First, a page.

Tuesday, November 24th, 2009 | Daniel Teweles
Two short weeks ago over 800 youth anti-genocide leaders from around the country came to Washington D.C. as part of Pledge2Protect, a conference designed to educate, empower and highlight the work of activists who are driving the movement to prevent and stop genocide and mass atrocities (see this blog post to learn more about the conference and the campaign).
Monday, November 11th was also the culmination of the first phase of Pledge on Camera, part of Pledge2Protect, and a partnership between WITNESS and STAND, the student-led division of Genocide Intervention Network.
Over 600 youth anti-genocide leaders lobbied their Senators as part of the largest genocide prevention lobby day in history – and they’re also ushering in a new way for citizens to lobby Congress.
Pledge On Camera was designed to remind Congress of the moral and political imperative to ensure that genocide will not occur on their watch or in the future – to make “never again” a reality once and for all. The anti-genocide movement is calling for Congress to create the first comprehensive genocide and mass atrocities prevention legislation.
In this first phase of the campaign, and in support of the lobby day, students have created over 500 video messages for their Senators. Chapters in each state chose the best messages from their state and integrated and remixed them into the core video (and below) that STAND and WITNESS have produced (view full credits).
Click here to watch personalized video examples, ranging from fully remixed videos to fantastic video introductions and calls to action from student and community leaders in the Senators’ states.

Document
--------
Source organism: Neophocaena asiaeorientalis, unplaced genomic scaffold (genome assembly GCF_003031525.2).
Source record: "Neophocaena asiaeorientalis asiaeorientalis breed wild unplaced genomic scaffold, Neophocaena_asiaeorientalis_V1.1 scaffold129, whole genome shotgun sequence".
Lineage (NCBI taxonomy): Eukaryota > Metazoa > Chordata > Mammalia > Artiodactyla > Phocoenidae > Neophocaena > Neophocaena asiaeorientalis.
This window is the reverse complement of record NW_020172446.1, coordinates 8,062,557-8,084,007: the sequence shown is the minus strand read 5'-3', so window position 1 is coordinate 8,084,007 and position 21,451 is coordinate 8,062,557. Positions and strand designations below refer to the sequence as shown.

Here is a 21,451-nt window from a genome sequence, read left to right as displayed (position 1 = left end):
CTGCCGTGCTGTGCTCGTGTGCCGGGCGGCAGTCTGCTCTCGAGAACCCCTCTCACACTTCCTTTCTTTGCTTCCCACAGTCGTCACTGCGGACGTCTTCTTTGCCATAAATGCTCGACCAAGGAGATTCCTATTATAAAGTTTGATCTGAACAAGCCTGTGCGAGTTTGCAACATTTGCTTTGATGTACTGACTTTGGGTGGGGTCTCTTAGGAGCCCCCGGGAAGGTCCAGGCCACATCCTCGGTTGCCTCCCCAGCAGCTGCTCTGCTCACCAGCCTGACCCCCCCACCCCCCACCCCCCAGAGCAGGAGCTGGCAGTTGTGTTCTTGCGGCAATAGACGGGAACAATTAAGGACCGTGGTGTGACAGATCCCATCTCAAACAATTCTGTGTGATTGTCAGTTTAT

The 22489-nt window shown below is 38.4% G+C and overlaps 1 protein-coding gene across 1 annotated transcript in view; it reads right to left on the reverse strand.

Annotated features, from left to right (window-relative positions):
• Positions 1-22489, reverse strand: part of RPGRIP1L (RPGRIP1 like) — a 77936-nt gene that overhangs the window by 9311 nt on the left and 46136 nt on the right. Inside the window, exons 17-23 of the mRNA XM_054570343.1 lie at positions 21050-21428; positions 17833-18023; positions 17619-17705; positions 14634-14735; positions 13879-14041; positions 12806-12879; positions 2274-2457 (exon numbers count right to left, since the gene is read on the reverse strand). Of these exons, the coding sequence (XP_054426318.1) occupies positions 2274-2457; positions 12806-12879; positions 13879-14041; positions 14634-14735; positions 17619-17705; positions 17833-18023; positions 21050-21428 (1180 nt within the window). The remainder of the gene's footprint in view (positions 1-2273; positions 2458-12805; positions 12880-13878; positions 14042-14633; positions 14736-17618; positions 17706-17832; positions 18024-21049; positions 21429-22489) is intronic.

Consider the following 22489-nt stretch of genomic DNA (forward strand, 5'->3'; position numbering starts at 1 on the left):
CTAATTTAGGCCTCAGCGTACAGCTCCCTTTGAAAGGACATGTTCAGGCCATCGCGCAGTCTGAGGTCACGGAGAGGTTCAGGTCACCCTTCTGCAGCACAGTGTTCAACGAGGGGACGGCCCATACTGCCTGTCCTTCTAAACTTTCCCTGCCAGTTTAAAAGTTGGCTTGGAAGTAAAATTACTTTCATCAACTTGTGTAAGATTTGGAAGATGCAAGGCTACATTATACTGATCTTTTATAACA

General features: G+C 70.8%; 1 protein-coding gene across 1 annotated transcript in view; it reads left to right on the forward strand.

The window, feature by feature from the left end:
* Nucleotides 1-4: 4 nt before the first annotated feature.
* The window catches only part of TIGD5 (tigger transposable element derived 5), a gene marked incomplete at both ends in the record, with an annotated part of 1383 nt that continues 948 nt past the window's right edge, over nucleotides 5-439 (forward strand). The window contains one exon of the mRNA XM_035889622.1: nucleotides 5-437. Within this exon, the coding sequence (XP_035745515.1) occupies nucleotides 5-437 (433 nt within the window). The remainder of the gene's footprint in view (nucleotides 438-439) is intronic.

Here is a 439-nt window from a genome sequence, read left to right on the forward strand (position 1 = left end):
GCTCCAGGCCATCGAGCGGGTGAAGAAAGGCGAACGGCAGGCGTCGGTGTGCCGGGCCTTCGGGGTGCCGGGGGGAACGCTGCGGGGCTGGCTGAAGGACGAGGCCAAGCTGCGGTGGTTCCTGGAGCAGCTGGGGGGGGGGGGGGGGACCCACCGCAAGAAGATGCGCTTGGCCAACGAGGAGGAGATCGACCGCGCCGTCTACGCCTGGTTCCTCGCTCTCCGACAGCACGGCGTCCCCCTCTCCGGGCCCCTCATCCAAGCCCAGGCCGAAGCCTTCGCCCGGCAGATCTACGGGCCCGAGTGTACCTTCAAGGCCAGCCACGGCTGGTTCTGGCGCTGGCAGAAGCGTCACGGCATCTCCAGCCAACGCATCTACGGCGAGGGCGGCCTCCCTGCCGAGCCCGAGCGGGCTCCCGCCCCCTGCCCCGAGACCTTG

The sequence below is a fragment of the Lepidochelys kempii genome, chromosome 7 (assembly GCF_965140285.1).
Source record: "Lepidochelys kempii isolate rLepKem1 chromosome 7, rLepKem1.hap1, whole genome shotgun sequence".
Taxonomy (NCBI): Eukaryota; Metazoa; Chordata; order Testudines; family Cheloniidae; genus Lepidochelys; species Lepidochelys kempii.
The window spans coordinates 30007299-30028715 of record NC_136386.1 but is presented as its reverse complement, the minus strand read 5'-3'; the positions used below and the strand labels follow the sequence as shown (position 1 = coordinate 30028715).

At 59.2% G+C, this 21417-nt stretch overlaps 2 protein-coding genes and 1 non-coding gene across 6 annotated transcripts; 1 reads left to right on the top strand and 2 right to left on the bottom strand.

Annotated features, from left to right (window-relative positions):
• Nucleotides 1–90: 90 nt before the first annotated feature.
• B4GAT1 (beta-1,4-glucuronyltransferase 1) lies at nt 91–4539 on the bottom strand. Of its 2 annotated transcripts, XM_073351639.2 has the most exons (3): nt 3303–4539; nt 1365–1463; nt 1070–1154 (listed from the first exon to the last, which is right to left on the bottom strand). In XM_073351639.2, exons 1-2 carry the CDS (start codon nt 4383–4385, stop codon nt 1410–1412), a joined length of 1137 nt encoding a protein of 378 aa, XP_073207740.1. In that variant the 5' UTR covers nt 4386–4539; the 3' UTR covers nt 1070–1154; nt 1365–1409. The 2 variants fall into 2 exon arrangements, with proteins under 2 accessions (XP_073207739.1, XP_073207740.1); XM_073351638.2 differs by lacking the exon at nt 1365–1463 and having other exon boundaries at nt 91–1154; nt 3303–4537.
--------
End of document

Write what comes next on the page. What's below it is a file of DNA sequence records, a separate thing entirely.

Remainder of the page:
As noted in another session proposal, video as an advocacy tool is increasingly accessible, with many more influentials taking notice and being galvanized to action as a result. The National Journal reported on the potential impact of video as an advocacy tool in a cover story earlier this fall (featuring the campaign noted above), and a major takeaway was that video advocacy has barely begin to scratch the surface of our collective efforts. Video can play a multitude of roles in our causes.
Now that we have empowered hundreds of STAND activists around the country with the skills, experience, and understanding of video as an advocacy tool, we are looking forward to building off of this foundation. Knowing that many other organizations and causes are working to define the role that video and custom content play in their advocacy, we would like to discuss video advocacy from 30,000 feet.
Topics to consider for the session might include:
-integration of video into preexisting advocacy campaigns
-value added of collaboratively edited content
-efficacy of high production value content
-useful methods of delivery for video